Amazing Spider-Man #661
(Marvel – writer: Christos Gage; art: Reilly Brown)
A few months ago, I met Reilly Brown at a book release party. We chatted about comics, and Amazing Spider-Manin particular because he told me he was illustrating issues 661 & 662. When we met, and when he found out I wrote comic reviews for Unwinnable, he smiled and said “Write me a good review.” So I was pretty nervous picking up this comic because if it sucked, I would have to be honest and say it sucked.
Luckily, this issue doesn’t suck.
I don’t know anything about the Avergers Academy. From what Christos Gage writes, it’s a school for upcoming superheroes, but ones who need guidance (similar to Charles Xavier’s School For Gifted Youngsters). The first act of the issue focuses on Spider-Man’s need to feel respected as a teacher. As a teacher myself, this really struck close to home. I don’t know if Gage knows teachers or if he taught himself, but he really captures some basic issues with teaching. First, kids really know a lot more than we give them credit for. Second, how do you communicate information that is already readily available. For Spider-Man, these are shared issues as well.
Anyway, this leads to the second act where Spidey is asked by Giant-Man to teach a group of at risk kids. According to Hank Pym, Spidey’s expertise lies in his “ill-advised wrestling career,” being branded a “public menace,” and creating the “Spider-Mobile.” The students he has to teach all have extraordinary – and deadly – powers.
It’s up to Peter to show them how to use them
beneficially. The story starts with a seemingly random event that is actually part of a bigger plan, and one which makes the end work that much better. The final page of the story is chilling and climactic in a way that makes readers excited for the following issue.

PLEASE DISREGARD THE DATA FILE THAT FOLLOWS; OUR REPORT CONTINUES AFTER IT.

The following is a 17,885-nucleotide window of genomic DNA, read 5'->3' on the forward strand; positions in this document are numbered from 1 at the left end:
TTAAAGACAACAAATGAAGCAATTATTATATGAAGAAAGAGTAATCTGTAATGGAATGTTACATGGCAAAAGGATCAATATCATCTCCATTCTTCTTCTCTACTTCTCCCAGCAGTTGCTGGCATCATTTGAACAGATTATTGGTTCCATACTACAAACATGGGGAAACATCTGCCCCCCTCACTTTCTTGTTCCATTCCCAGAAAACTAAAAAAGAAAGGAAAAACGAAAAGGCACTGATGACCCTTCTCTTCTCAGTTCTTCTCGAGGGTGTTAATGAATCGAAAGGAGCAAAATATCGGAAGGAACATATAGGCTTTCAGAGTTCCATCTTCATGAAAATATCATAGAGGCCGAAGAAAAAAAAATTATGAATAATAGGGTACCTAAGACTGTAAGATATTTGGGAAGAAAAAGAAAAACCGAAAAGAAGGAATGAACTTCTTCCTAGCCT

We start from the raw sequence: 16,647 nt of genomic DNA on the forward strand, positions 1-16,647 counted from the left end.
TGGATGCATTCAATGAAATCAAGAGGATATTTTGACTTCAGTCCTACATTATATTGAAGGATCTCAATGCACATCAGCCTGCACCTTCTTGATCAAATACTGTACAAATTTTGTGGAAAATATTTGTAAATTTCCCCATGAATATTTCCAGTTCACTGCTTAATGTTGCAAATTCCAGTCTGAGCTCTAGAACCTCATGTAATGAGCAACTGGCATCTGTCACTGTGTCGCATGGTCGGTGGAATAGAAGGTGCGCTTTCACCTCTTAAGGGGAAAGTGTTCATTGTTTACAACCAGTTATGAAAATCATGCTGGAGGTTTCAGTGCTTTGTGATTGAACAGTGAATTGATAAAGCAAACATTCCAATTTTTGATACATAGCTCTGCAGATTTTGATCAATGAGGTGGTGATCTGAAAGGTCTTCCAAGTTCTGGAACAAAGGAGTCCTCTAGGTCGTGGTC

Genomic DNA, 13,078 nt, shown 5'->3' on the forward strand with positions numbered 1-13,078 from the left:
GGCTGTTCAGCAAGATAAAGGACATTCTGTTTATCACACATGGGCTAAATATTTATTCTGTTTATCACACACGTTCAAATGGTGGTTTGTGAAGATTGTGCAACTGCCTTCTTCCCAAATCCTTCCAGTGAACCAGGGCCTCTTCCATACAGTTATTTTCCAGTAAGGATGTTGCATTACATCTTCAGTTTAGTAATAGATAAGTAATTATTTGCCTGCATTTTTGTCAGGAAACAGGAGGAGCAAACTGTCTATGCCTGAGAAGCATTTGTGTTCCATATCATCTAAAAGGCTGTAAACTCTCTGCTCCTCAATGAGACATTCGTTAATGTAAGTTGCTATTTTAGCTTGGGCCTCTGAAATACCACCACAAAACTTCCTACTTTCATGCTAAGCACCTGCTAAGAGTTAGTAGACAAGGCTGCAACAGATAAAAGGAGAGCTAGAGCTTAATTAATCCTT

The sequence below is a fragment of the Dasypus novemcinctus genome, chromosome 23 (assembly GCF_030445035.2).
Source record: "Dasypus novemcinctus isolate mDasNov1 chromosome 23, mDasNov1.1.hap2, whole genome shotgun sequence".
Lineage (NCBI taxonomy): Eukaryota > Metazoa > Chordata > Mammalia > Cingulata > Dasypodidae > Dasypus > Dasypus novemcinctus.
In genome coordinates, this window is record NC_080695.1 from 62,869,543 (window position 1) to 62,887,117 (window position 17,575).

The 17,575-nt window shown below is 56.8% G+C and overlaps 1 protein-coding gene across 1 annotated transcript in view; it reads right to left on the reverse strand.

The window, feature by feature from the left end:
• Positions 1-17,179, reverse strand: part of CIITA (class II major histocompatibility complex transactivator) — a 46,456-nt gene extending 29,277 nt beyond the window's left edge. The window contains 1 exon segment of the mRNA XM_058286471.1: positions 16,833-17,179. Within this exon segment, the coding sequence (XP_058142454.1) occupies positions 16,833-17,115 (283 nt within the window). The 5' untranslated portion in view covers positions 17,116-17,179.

What impressed me most with this issue was the humor. Gage has a quirkiness to his writing, and while the jokes aren’t laugh out loud, they play well. He’s got the right beats in the right places, and the dialogue gets silly without being slapstick. The characters bounce off each other well, and while I don’t know if there’s a specific way to illustrate chemistry between characters in comics, Gage does well in making us believe Peter’s delivery.
Spidey’s expertise lies in his “ill-advised wrestling career,” being branded a “public menace,” and creating the “Spider-Mobile.”
As for Reilly’s art? It works well. It reminds me of Mark Bagely as it utilizes smooth lines and textures. He’s able to make Spidey look imposing in his white and black FF outfit, and later he makes him look lost and uncertain in his traditional red and blue costume. This is a departure from Dan Slott running the ship, but it’s a welcome departure. Gage and Brown do a nice job of giving us a more light-hearted, and heartfelt, Spider-Man story. I look forward to reading the second part of this arc.